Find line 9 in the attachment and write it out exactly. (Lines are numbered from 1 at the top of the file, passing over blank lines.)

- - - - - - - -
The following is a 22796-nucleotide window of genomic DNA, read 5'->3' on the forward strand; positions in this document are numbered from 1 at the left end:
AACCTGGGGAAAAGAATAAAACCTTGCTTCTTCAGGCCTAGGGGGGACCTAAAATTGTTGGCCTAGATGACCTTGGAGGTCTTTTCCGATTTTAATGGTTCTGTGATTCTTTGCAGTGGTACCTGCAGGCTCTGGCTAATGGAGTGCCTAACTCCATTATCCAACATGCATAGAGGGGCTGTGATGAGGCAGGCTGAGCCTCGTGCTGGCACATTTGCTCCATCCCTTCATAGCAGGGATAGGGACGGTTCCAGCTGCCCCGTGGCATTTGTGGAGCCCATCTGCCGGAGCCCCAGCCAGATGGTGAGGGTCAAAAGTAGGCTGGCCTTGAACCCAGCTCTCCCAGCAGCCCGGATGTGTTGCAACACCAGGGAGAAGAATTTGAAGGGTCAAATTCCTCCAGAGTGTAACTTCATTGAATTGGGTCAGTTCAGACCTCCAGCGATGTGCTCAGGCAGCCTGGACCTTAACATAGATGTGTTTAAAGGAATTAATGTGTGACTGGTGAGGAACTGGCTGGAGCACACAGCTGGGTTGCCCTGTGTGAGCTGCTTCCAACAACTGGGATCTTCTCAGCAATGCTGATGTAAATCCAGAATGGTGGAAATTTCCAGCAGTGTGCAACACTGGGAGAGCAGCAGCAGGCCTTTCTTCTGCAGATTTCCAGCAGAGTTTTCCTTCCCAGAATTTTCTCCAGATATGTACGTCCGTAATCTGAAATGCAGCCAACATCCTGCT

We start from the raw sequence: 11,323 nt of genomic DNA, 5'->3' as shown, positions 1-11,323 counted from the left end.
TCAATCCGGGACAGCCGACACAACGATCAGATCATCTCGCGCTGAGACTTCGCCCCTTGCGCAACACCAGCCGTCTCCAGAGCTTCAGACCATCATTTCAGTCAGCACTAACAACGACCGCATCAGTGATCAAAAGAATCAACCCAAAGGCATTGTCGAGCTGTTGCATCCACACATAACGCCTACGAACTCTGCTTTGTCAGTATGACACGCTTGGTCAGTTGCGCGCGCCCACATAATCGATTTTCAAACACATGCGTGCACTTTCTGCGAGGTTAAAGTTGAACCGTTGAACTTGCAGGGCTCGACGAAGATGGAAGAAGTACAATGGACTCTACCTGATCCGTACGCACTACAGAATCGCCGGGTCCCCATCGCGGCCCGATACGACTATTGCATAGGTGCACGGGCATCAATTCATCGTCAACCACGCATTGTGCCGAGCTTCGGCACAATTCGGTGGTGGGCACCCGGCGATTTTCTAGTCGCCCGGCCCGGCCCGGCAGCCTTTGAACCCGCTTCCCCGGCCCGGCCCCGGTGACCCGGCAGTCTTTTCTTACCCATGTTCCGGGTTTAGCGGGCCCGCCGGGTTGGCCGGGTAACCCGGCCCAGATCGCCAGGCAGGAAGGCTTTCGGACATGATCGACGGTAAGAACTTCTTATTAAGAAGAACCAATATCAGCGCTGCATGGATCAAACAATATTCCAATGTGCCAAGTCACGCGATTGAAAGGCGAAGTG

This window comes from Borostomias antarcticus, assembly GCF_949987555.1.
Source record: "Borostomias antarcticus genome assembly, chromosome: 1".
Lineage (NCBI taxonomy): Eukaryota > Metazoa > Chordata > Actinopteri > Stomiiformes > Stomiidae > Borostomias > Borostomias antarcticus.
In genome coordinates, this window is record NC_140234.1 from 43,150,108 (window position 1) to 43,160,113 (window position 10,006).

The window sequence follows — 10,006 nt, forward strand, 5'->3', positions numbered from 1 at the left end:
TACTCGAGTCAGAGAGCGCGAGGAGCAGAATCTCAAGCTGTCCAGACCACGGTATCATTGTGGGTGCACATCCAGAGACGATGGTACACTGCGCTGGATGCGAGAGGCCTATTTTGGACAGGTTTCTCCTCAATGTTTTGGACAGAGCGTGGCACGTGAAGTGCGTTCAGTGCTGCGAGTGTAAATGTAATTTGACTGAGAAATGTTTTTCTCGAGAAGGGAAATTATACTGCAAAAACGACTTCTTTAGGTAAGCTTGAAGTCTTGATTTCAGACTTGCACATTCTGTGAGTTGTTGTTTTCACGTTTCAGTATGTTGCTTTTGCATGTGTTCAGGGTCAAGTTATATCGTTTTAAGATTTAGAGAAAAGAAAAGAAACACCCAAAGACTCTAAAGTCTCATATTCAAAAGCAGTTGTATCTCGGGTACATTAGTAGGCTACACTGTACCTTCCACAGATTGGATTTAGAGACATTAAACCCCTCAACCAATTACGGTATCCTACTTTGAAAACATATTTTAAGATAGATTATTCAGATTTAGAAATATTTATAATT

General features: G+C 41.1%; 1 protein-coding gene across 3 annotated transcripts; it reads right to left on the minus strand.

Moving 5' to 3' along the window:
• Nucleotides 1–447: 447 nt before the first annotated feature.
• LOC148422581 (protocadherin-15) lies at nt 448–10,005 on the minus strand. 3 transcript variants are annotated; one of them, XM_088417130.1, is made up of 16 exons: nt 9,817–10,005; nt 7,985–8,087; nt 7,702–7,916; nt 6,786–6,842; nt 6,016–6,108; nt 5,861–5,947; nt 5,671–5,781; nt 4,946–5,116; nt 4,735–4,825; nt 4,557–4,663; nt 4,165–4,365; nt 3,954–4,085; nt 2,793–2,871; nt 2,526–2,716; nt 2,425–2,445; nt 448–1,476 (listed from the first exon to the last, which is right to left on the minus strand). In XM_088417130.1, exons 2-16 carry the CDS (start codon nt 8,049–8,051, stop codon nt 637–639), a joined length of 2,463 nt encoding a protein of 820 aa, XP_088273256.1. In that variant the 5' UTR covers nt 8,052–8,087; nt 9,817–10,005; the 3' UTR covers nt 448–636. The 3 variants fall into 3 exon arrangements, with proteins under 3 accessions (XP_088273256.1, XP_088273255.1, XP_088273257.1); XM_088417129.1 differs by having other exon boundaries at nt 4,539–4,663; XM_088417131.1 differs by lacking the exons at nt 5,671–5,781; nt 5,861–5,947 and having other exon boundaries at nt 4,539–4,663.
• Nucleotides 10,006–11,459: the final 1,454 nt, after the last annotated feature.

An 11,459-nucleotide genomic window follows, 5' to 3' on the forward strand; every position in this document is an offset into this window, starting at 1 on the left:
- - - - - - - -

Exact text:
The window sequence follows — 10,006 nt, forward strand, 5'->3', positions numbered from 1 at the left end: